while c = f.read(1)

John Machin sjmachin at lexicon.net
Fri Aug 19 08:18:12 CEST 2005


Greg McIntyre wrote:
> I have a Python snippet:
> 
>   f = open("blah.txt", "r")
>   while True:
>       c = f.read(1)
>       if c == '': break # EOF

That could read like this
if not c: break # EOF
# see below for comments on what is true/false

>       # ... work on c
> 
> Is some way to make this code more compact and simple? It's a bit
> spaghetti.

Not at all, IMHO. This is a simple forward-branching exit from a loop in 
explicable circumstances (EOF). It is a common-enough idiom that doesn't 
detract from readability & understandability. Spaghetti is like a GOTO 
that jumps backwards into the middle of a loop for no discernable reason.

> 
> This is what I would ideally like:
> 
>   f = open("blah.txt", "r")
>   while c = f.read(1):
>       # ... work on c
> 
> But I get a syntax error.
> 
>     while c = f.read(1):
>            ^
> SyntaxError: invalid syntax
> 
> And read() doesn't work that way anyway because it returns '' on EOF
> and '' != False. >

You have a bit of a misunderstanding here that needs correcting:

In "if <blah>" and "while <blah>", <blah> is NOT restricted to being in 
(True, False). See section 5.10 of the Python Reference Manual:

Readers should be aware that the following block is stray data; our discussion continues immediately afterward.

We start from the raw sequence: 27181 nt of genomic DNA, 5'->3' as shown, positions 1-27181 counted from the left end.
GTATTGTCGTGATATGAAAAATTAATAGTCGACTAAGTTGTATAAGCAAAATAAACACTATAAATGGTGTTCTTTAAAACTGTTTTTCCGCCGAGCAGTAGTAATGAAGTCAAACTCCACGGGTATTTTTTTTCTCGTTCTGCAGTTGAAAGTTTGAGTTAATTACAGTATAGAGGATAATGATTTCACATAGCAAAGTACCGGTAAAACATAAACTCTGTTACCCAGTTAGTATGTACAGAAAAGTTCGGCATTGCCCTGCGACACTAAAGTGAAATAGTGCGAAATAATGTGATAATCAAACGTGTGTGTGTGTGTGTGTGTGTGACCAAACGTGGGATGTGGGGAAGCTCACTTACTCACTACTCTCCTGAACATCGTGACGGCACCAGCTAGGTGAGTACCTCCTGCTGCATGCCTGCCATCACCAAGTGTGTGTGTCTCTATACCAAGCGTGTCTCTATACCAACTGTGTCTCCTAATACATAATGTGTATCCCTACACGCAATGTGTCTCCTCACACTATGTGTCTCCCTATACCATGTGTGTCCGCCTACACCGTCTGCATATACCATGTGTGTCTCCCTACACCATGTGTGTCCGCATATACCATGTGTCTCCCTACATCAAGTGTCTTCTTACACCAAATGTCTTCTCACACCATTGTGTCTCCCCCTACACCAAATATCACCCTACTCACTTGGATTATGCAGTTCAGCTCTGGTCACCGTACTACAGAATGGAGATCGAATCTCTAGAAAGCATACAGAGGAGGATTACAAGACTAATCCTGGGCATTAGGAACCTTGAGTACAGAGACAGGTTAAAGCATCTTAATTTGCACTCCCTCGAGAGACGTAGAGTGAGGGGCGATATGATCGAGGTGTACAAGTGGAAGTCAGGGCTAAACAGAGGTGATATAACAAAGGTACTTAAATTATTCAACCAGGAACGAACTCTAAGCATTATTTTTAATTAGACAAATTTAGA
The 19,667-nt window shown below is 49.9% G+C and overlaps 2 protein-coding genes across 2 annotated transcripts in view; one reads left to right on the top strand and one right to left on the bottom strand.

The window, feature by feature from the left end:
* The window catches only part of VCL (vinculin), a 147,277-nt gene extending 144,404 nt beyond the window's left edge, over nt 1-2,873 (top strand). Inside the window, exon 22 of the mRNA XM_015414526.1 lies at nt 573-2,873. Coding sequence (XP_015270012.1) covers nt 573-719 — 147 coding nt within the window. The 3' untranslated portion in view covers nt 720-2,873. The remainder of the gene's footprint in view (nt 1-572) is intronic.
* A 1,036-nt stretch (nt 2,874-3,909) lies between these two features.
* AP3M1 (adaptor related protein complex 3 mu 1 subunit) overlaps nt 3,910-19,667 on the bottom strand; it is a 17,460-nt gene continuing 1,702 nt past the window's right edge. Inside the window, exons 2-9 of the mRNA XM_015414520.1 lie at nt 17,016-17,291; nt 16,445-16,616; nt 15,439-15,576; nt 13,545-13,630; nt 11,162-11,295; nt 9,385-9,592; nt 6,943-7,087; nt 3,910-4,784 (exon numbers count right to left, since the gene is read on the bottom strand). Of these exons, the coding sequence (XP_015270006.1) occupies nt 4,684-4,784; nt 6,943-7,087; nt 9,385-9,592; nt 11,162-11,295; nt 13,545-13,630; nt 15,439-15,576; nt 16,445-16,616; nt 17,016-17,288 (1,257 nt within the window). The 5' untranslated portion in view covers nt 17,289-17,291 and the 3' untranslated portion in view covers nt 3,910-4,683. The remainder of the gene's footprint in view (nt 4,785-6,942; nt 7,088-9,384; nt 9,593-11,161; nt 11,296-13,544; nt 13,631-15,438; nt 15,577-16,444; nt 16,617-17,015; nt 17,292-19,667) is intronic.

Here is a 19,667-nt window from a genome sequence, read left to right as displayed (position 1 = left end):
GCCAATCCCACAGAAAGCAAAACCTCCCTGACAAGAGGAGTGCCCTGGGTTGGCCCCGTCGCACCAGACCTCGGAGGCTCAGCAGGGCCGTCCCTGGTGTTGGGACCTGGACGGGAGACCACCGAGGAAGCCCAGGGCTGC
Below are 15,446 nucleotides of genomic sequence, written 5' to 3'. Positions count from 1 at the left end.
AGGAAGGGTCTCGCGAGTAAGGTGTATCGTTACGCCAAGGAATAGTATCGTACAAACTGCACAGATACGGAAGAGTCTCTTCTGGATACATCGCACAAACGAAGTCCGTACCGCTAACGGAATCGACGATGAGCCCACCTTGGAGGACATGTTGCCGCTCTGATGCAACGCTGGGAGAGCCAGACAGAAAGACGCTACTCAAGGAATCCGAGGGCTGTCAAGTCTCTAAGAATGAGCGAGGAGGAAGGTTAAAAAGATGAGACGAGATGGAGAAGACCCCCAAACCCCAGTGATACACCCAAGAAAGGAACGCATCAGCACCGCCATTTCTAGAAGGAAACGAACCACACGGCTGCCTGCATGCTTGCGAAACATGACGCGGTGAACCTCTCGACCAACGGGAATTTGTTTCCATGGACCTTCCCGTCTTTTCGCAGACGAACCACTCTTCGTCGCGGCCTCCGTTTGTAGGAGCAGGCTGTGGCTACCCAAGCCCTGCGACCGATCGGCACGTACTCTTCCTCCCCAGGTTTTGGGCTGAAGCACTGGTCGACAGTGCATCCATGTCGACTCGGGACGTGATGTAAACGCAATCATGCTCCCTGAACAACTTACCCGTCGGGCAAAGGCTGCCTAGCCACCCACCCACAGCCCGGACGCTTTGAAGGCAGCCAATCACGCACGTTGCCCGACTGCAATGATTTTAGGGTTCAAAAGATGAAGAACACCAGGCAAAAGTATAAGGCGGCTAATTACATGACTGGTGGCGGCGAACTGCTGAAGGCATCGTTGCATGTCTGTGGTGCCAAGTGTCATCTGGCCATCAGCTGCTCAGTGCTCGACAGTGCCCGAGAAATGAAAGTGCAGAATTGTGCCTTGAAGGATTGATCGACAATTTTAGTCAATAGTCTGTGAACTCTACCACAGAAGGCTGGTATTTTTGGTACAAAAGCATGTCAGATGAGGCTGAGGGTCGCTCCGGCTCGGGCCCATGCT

"""
In the context of Boolean operations, and also when expressions are used 
by control flow statements, the following values are interpreted as 
false: None, numeric zero of all types, empty sequences (strings, tuples 
and lists), and empty mappings (dictionaries). All other values are 
interpreted as true.
"""

... AND it's about time that list is updated to include False explicitly 
  -- save nitpicking arguments about whether False is covered by 
"numeric zero of all types" :-)

> If I try:
> 
>   f = open("blah.txt", "r")
>   while (c = f.read(1)) != '':
>       # ... work on c
> 
> I get a syntax error also. :(
> 
> Is this related to Python's expression vs. statement syntactic
> separation? How can I be write this code more nicely?
> 
> Thanks
> 

How about
    for c in f.read():
?
Note that this reads the whole file into memory (changing \r\n to \n on 
Windows) ... performance-wise for large files you've spent some memory 
but clawed back the rather large CPU time spent doing f.read(1) once per 
character. The "more nicely" factor improves outasight, IMHO.

Mild curiosity: what are you doing processing one character at a time 
that can't be done with a built-in function, a standard module, or a 
3rd-party module?



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